by Bill Barry

Tully, John Day, Matthew Masur, and Brad Austen, eds. Understanding and Teaching the Vietnam War
  by Anne Paulet

IN EVERY ISSUE

327   Contributors to The History Teacher
477   Questionnaire for Potential Reviewers
478   Membership/Subscription Information
480   Submission Guidelines for The History Teacher

ADVERTISERS IN THIS ISSUE

Cover 4   Association for Asian Studies: Teach About Asia, Learn About Asia
354   University of Memphis: The University of Memphis MA in History
420   Organization for American History: Become a Member of the OAH


CONTRIBUTORS

Robert Blackey is a Professor of History at California State University, San Bernardino and author and editor of articles and books on history teaching and learning, comparative revolutions, and British history. His History: Core Elements for Teaching and Learning was published by Wildside Press in 2011. He has been Vice President (Teaching Division) of the American Historical Association, a long-time editor of the teaching column in the AHA's Perspectives, and both Chief Reader and Chair of the Test Development Committee for AP European History. He received the AHA's Eugene Asher Distinguished Teaching Award and CSU's Wang Family Excellence Award.

Brian McKenzie has a Ph.D. in European History from the State University of New York at Stony Brook. He is the author of Remaking France: Americanization, Public Diplomacy, and the Marshall Plan (Berghahn Books, 2005). His pedagogical research interests include game-based learning, simulations, and New Media.

Elizabeth Ann Pollard (Ph.D. in Ancient History, University of Pennsylvania) is Associate Professor of History at San Diego State University, where she has been teaching since 2002. She is working on a monograph exploring witchcraft accusations against women in the Greco-Roman world from the first to the fifth centuries CE and she is a contributing author for the forthcoming concise edition of Worlds Together, Worlds Apart (W. W. Norton). She has published articles investigating images of witches in Roman art, Roman-Indian trade in world-historical context, the impact of world-historical thinking on traditional Greek and Roman history, and writing about witchcraft on Wikipedia.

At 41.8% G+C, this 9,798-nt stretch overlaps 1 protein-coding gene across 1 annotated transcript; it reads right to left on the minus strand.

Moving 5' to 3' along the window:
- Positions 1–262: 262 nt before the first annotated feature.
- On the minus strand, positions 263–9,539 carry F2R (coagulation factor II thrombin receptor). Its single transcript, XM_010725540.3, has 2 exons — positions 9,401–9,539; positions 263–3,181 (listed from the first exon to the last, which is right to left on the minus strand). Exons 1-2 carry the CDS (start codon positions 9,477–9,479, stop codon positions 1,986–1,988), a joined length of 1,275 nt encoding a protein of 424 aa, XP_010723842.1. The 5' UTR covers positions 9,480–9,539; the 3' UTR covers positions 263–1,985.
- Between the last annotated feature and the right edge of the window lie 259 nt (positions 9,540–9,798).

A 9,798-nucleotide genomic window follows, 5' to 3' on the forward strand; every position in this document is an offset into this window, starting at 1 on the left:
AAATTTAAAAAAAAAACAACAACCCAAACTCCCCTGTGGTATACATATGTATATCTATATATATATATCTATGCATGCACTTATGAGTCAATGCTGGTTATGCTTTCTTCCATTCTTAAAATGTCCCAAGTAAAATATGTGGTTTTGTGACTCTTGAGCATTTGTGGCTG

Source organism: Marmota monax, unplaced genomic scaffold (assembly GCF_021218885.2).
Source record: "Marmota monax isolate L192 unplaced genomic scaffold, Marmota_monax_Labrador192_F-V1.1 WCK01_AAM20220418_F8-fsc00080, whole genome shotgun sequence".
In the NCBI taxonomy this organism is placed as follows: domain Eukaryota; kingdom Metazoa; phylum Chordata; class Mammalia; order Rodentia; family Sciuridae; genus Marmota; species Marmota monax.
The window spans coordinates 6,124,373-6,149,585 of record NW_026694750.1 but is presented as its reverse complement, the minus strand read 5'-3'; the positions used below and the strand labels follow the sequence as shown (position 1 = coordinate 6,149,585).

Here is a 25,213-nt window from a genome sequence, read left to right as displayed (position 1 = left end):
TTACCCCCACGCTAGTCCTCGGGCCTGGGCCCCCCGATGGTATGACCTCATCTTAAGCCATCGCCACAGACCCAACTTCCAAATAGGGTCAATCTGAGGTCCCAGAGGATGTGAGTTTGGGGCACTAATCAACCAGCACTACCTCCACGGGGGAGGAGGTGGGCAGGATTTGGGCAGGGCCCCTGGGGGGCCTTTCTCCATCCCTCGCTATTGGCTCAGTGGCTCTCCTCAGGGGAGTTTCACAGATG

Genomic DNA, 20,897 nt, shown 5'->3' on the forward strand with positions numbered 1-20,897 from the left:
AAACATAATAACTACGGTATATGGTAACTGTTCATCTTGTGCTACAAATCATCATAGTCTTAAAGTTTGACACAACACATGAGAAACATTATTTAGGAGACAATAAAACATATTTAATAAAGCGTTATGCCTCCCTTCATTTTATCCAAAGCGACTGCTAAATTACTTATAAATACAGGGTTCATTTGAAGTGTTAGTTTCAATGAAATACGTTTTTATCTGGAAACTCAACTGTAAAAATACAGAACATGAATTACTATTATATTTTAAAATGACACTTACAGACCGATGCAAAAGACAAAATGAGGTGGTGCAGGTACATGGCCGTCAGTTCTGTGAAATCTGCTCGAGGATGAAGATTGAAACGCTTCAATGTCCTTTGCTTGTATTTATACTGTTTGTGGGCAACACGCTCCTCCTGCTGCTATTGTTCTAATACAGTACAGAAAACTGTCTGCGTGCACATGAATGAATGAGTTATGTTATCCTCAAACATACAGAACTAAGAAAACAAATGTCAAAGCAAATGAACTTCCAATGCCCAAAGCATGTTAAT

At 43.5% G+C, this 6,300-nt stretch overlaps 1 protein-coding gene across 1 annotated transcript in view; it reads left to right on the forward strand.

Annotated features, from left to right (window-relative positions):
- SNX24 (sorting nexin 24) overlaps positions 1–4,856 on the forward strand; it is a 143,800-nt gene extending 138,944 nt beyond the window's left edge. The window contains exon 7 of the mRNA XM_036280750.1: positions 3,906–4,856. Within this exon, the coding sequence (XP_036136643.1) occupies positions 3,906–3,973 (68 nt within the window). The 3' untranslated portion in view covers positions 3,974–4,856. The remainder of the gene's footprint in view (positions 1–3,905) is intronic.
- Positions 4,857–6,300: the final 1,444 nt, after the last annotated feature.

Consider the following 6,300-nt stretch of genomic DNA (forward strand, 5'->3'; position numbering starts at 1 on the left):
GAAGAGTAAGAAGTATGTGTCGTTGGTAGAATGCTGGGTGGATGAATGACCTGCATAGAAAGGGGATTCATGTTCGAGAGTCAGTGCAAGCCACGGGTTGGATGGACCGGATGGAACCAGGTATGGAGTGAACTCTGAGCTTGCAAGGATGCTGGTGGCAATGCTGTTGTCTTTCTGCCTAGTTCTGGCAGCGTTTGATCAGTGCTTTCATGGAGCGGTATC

Kate Sampsell-Willmann received her Ph.D., with distinction, from Georgetown University in 2002. She is the author of Lewis Hine as Social Critic (University Press of Mississippi, 2009), the first monograph on the person who invented social documentary photography. A professional photographer, she currently lives in Bishkek, Kyrgyzstan, where she is an Associate Professor of History at the American University of Central Asia. Her current projects include a book exploring the democratic nature of American art in the twentieth century and essays on ten years of teaching U.S. history in the Muslim world.

Jessica Schocker is an Assistant Professor of Social Studies Education and Women's Studies at the Pennsylvania State University, Berks Campus. She earned her Ph.D. in Educational Psychology at Temple University. Schocker teaches and conducts research in women's history, social studies education, and educational psychology.

Stephen K. Stein is an Associate Professor at the University of Memphis, where he directs its online history program and teaches courses in military history and the history of technology. His publications include From Torpedoes to Aviation: Washington Irving Chambers and Technological Innovation in the New Navy, 1877-1913 (University of Alabama Press, 2007) and "The Greely Relief Expedition and the New Navy" in the International Journal of Naval History (December 2006).


The History Teacher
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Volume 50
2016-2017


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Online Reading Room:
Gaming in the
History Classroom

from The History Teacher


Online Reading Room:
Comics, Cartoons,
and Graphic Novels

from The History Teacher


Online Reading Room:
Wikipedia, Twitter, and
"Instant Historying"

from The History Teacher